Microsoft employees aren’t holding back with the PlayStation 4 sass

Laurent Giret

Nearly two months after Microsoft announced its new Xbox One S at E3 2016, Sony introduced a new Playstation 4 Pro along with a slimmer Playstation 4 model at an event in New York yesterday. Sony’s new $399 PS4 Pro will support both HDR and 4K TV sets, but the new console also features more powerful hardware to deliver better performance in games. In a press release published yesterday, the Japanese company shared that the new console will deliver 4.2 teraflops of computing power, which is more than twice the power than the 1,84 teraflops of the original PS4.

Just like the Xbox One S, the PS4 Pro will be able to upscale current Playstation 4 games to 4K and also support 4K video streaming:

By boosting the performance and capability of the system architecture including the CPU and GPU, PS4 Pro allows games to deliver graphics with far more detail and unprecedented visual precision. Users with 4K TVs will be able to enjoy all PS4 titles in higher quality, such as 4K quality*1 resolution and faster or more stable frame rates. In addition, PS4 Pro supports 4K video playback to deliver 4K streaming video services such as Netflix and YouTube.

Additionally, Sony claims that the new console will enable High Dynamic Range for “supported games and other entertainment content with visuals that are more realistic, strikingly vivid and truer to the way the human eye sees the real world.” However, while the $399 PS4 Pro will be more powerful than Microsoft’s $299 Xbox One S, Sony’s new console is also bigger than the previous model and it also lacks a 4K Blu-ray player. As noted by the Xbox team on Twitter yesterday, the Xbox One S remains highly competitive:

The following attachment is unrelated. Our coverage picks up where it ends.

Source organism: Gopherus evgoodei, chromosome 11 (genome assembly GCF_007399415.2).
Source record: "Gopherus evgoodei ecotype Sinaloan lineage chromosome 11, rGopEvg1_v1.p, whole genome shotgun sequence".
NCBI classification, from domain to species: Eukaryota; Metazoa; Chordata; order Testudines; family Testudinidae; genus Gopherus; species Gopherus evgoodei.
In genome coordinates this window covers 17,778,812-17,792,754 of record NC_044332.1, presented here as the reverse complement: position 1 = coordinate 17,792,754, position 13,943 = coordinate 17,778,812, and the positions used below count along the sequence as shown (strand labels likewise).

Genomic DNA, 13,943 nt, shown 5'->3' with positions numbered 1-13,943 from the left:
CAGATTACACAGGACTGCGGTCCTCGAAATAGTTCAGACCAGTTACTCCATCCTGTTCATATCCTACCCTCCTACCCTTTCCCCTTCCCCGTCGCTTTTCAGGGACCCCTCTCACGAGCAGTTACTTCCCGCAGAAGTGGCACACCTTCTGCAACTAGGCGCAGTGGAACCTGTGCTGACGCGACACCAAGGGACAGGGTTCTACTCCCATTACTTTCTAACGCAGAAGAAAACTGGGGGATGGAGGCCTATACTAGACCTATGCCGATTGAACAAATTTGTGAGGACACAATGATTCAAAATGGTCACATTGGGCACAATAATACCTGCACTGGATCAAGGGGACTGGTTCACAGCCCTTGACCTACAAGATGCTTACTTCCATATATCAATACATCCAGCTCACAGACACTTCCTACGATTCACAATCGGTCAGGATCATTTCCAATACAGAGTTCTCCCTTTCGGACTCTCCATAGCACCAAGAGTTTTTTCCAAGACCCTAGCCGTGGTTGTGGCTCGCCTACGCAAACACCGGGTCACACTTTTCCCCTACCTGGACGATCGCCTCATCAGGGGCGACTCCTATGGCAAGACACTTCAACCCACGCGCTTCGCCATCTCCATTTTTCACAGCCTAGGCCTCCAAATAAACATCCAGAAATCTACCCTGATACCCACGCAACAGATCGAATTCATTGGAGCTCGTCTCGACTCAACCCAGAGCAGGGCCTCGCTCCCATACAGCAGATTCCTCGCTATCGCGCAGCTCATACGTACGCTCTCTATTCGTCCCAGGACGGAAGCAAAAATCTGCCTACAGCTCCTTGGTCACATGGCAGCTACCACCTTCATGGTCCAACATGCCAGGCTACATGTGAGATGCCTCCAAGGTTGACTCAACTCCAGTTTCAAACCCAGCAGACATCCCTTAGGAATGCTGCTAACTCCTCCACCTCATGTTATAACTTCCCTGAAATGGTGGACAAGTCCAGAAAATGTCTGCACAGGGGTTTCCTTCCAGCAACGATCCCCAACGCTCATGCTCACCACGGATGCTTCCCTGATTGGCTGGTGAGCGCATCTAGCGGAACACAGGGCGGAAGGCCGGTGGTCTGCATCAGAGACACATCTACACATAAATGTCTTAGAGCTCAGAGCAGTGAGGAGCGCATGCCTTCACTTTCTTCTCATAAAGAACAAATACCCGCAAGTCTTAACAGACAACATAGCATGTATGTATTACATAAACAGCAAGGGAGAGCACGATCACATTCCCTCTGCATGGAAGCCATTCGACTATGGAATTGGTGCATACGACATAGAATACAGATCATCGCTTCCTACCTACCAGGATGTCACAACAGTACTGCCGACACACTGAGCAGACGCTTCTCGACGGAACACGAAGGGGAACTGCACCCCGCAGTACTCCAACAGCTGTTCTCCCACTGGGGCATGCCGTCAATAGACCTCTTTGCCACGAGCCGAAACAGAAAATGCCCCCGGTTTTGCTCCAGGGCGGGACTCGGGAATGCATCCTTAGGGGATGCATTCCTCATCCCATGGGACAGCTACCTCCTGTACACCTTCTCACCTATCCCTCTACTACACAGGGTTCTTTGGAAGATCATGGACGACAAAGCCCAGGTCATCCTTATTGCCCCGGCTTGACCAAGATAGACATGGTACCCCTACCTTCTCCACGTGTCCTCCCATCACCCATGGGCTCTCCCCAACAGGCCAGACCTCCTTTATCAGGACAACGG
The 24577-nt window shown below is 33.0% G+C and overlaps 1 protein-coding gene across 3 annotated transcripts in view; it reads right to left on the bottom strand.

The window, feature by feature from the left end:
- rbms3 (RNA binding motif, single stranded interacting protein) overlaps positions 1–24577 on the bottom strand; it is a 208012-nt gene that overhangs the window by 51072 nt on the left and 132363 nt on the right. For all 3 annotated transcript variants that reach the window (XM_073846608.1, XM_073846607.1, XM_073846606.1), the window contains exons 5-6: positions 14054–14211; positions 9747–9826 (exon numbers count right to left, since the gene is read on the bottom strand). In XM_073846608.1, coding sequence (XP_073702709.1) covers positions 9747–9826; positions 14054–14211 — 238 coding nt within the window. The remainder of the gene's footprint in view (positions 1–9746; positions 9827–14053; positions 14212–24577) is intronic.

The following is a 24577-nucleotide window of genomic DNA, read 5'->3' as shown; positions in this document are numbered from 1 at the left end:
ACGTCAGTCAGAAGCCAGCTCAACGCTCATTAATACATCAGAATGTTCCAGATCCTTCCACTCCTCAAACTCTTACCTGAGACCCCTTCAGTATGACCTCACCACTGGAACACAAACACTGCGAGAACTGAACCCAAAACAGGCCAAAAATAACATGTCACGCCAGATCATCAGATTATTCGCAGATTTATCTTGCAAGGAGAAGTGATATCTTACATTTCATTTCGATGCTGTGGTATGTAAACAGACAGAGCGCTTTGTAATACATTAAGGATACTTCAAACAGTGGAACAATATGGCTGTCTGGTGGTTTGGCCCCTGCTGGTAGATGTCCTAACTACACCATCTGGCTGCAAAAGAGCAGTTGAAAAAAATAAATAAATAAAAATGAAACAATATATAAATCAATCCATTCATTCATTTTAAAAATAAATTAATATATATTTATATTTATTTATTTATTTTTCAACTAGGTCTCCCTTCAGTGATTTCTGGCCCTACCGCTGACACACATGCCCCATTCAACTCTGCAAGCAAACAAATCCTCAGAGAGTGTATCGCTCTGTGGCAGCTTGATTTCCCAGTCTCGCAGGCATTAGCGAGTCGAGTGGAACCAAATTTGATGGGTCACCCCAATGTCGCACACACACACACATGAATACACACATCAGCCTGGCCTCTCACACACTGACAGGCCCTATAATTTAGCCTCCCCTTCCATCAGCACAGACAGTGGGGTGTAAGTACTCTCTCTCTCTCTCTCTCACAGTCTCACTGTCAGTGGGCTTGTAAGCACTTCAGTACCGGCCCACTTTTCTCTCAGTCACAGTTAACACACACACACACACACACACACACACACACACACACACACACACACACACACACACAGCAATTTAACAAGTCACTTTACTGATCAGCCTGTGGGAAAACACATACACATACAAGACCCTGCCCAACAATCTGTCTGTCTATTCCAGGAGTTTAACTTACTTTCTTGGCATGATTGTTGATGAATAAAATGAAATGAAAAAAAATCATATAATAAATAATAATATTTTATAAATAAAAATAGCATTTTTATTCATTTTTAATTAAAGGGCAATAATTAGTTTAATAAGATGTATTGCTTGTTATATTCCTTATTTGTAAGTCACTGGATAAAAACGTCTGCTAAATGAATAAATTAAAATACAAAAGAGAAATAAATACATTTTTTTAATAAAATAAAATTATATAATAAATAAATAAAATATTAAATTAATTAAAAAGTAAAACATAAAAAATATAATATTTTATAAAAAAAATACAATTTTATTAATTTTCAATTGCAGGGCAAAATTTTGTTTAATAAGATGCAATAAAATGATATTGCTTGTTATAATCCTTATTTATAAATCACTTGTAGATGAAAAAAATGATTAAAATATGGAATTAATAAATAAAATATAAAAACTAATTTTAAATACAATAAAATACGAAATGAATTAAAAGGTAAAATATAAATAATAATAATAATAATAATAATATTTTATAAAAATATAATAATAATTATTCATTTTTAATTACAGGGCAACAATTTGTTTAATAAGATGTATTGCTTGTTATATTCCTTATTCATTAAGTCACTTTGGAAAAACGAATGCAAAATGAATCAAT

Albert Penello, Senior Director of Product management and planning at Xbox marketing echoed this sentiment in an interview with Polygon yesterday:

I feel good about what we’ve done with the Xbox One S. Both we and Sony are investing in 4K as the future of the console space, and we have a history of adding features to our hardware.

Sony’s PS4 Pro will be available on November 10, 2016, in Japan, North America and Europe, and Microsoft won’t release its more powerful Project Scorpio until late 2017. However, the Xbox team is still confident that the upcoming console which will deliver 6 teraflops of computing power (roughly 43 more than Sony’s PS4 Pro) and enable true 4K gaming will provide a much better gaming experience. Penello added:

We know it’s important to deliver an experience that demonstrates the power gap between [the PS4 Pro and Scorpio] at a price that makes sense to console gamers. The performance delta will be obvious.”

We’ll have to wait for the first reviews to see if Sony’s PS4 Pro is a valuable upgrade over the original Playstation 4. While we don’t know all the details about Project Scorpio, Microsoft’s strategy seems slightly more clear today: the Xbox One S brings many improvements over the first Xbox One (it’s 40% slimmer and it supports modern TV sets features such as 4K and HDR) while Project Scorpio is expected to push console games to the next level with true 4K support.

As of today, the message around the Playstation 4 Pro may be a bit confusing: just like Microsoft’s Xbox One S, the new console can upscale games to 4K and support HDR, though it’s still not clear if the more powerful hardware will be that much appreciable in both current and upcoming games.

Do you think Sony is right to introduce an incremental update to its gaming console right now, or do you think the company should have waited to introduce a more future-proof console that can compete with Microsoft’s Project Scorpio? Let us know what you think by dropping us a comment below.